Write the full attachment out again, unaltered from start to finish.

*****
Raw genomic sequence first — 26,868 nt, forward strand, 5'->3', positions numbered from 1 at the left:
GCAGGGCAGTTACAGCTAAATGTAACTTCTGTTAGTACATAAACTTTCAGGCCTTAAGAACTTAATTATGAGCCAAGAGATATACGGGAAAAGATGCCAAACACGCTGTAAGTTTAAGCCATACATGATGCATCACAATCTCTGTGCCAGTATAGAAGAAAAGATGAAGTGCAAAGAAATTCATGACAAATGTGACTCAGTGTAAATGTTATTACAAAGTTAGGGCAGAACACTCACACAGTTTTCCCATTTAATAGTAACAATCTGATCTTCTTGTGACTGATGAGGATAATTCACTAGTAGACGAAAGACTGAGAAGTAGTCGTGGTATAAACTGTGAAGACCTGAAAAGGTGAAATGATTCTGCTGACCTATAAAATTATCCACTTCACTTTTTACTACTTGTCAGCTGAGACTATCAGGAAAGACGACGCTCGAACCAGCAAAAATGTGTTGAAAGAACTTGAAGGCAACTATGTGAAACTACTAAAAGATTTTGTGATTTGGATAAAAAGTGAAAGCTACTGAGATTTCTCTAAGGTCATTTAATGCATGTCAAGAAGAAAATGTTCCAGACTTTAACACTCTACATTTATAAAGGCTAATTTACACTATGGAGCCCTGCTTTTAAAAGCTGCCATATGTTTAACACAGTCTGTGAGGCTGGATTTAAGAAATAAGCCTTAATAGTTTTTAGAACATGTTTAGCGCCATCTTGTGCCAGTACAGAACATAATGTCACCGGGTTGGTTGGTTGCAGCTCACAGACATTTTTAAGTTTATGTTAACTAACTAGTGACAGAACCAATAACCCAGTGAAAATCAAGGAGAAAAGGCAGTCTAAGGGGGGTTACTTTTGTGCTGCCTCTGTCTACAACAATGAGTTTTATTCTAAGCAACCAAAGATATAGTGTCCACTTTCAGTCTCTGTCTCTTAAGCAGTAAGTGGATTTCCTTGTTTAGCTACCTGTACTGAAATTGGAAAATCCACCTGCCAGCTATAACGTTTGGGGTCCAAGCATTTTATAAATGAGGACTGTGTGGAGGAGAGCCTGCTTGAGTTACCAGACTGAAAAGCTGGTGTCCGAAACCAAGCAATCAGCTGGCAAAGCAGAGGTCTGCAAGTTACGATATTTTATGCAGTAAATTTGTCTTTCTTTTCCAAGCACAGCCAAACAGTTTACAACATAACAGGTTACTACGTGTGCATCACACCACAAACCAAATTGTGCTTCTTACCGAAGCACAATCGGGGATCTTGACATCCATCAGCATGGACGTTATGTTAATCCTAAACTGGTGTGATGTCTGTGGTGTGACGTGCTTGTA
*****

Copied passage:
Raw genomic sequence first — 26,868 nt, forward strand, 5'->3', positions numbered from 1 at the left:
GCAGGGCAGTTACAGCTAAATGTAACTTCTGTTAGTACATAAACTTTCAGGCCTTAAGAACTTAATTATGAGCCAAGAGATATACGGGAAAAGATGCCAAACACGCTGTAAGTTTAAGCCATACATGATGCATCACAATCTCTGTGCCAGTATAGAAGAAAAGATGAAGTGCAAAGAAATTCATGACAAATGTGACTCAGTGTAAATGTTATTACAAAGTTAGGGCAGAACACTCACACAGTTTTCCCATTTAATAGTAACAATCTGATCTTCTTGTGACTGATGAGGATAATTCACTAGTAGACGAAAGACTGAGAAGTAGTCGTGGTATAAACTGTGAAGACCTGAAAAGGTGAAATGATTCTGCTGACCTATAAAATTATCCACTTCACTTTTTACTACTTGTCAGCTGAGACTATCAGGAAAGACGACGCTCGAACCAGCAAAAATGTGTTGAAAGAACTTGAAGGCAACTATGTGAAACTACTAAAAGATTTTGTGATTTGGATAAAAAGTGAAAGCTACTGAGATTTCTCTAAGGTCATTTAATGCATGTCAAGAAGAAAATGTTCCAGACTTTAACACTCTACATTTATAAAGGCTAATTTACACTATGGAGCCCTGCTTTTAAAAGCTGCCATATGTTTAACACAGTCTGTGAGGCTGGATTTAAGAAATAAGCCTTAATAGTTTTTAGAACATGTTTAGCGCCATCTTGTGCCAGTACAGAACATAATGTCACCGGGTTGGTTGGTTGCAGCTCACAGACATTTTTAAGTTTATGTTAACTAACTAGTGACAGAACCAATAACCCAGTGAAAATCAAGGAGAAAAGGCAGTCTAAGGGGGGTTACTTTTGTGCTGCCTCTGTCTACAACAATGAGTTTTATTCTAAGCAACCAAAGATATAGTGTCCACTTTCAGTCTCTGTCTCTTAAGCAGTAAGTGGATTTCCTTGTTTAGCTACCTGTACTGAAATTGGAAAATCCACCTGCCAGCTATAACGTTTGGGGTCCAAGCATTTTATAAATGAGGACTGTGTGGAGGAGAGCCTGCTTGAGTTACCAGACTGAAAAGCTGGTGTCCGAAACCAAGCAATCAGCTGGCAAAGCAGAGGTCTGCAAGTTACGATATTTTATGCAGTAAATTTGTCTTTCTTTTCCAAGCACAGCCAAACAGTTTACAACATAACAGGTTACTACGTGTGCATCACACCACAAACCAAATTGTGCTTCTTACCGAAGCACAATCGGGGATCTTGACATCCATCAGCATGGACGTTATGTTAATCCTAAACTGGTGTGATGTCTGTGGTGTGACGTGCTTGTA